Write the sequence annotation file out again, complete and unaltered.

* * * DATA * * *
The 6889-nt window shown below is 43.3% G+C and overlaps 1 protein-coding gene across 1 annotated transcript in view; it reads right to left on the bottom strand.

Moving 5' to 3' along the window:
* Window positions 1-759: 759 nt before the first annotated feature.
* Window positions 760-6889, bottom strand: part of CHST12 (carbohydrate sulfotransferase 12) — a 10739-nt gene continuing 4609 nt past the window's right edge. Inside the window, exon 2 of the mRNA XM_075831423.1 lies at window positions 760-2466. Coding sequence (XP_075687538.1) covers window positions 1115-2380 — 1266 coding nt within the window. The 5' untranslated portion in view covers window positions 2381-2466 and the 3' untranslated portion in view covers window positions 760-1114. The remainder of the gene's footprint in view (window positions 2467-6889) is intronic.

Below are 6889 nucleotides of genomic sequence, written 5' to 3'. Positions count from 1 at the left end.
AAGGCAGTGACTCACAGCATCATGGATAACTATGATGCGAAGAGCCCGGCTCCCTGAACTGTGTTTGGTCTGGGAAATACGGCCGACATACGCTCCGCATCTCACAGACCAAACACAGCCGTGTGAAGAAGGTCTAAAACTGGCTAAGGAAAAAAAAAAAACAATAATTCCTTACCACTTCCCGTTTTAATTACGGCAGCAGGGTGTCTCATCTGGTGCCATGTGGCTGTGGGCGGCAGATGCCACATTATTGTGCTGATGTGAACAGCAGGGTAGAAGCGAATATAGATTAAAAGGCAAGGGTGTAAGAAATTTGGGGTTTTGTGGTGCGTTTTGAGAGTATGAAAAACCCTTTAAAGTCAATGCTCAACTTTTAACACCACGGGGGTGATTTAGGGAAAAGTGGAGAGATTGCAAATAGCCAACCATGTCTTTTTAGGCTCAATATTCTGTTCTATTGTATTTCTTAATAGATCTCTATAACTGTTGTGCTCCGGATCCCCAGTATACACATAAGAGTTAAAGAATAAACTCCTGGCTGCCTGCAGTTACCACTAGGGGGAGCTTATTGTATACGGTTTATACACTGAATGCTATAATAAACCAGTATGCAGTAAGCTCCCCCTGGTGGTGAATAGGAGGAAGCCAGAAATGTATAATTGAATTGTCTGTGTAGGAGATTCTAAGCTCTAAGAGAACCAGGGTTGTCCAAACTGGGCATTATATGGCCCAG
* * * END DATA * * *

The 6889-nt window shown below is 43.3% G+C and overlaps 1 protein-coding gene across 1 annotated transcript in view; it reads right to left on the bottom strand.

Moving 5' to 3' along the window:
* Window positions 1-759: 759 nt before the first annotated feature.
* Window positions 760-6889, bottom strand: part of CHST12 (carbohydrate sulfotransferase 12) — a 10739-nt gene continuing 4609 nt past the window's right edge. Inside the window, exon 2 of the mRNA XM_075831423.1 lies at window positions 760-2466. Coding sequence (XP_075687538.1) covers window positions 1115-2380 — 1266 coding nt within the window. The 5' untranslated portion in view covers window positions 2381-2466 and the 3' untranslated portion in view covers window positions 760-1114. The remainder of the gene's footprint in view (window positions 2467-6889) is intronic.

Below are 6889 nucleotides of genomic sequence, written 5' to 3'. Positions count from 1 at the left end.
AAGGCAGTGACTCACAGCATCATGGATAACTATGATGCGAAGAGCCCGGCTCCCTGAACTGTGTTTGGTCTGGGAAATACGGCCGACATACGCTCCGCATCTCACAGACCAAACACAGCCGTGTGAAGAAGGTCTAAAACTGGCTAAGGAAAAAAAAAAAACAATAATTCCTTACCACTTCCCGTTTTAATTACGGCAGCAGGGTGTCTCATCTGGTGCCATGTGGCTGTGGGCGGCAGATGCCACATTATTGTGCTGATGTGAACAGCAGGGTAGAAGCGAATATAGATTAAAAGGCAAGGGTGTAAGAAATTTGGGGTTTTGTGGTGCGTTTTGAGAGTATGAAAAACCCTTTAAAGTCAATGCTCAACTTTTAACACCACGGGGGTGATTTAGGGAAAAGTGGAGAGATTGCAAATAGCCAACCATGTCTTTTTAGGCTCAATATTCTGTTCTATTGTATTTCTTAATAGATCTCTATAACTGTTGTGCTCCGGATCCCCAGTATACACATAAGAGTTAAAGAATAAACTCCTGGCTGCCTGCAGTTACCACTAGGGGGAGCTTATTGTATACGGTTTATACACTGAATGCTATAATAAACCAGTATGCAGTAAGCTCCCCCTGGTGGTGAATAGGAGGAAGCCAGAAATGTATAATTGAATTGTCTGTGTAGGAGATTCTAAGCTCTAAGAGAACCAGGGTTGTCCAAACTGGGCATTATATGGCCCAG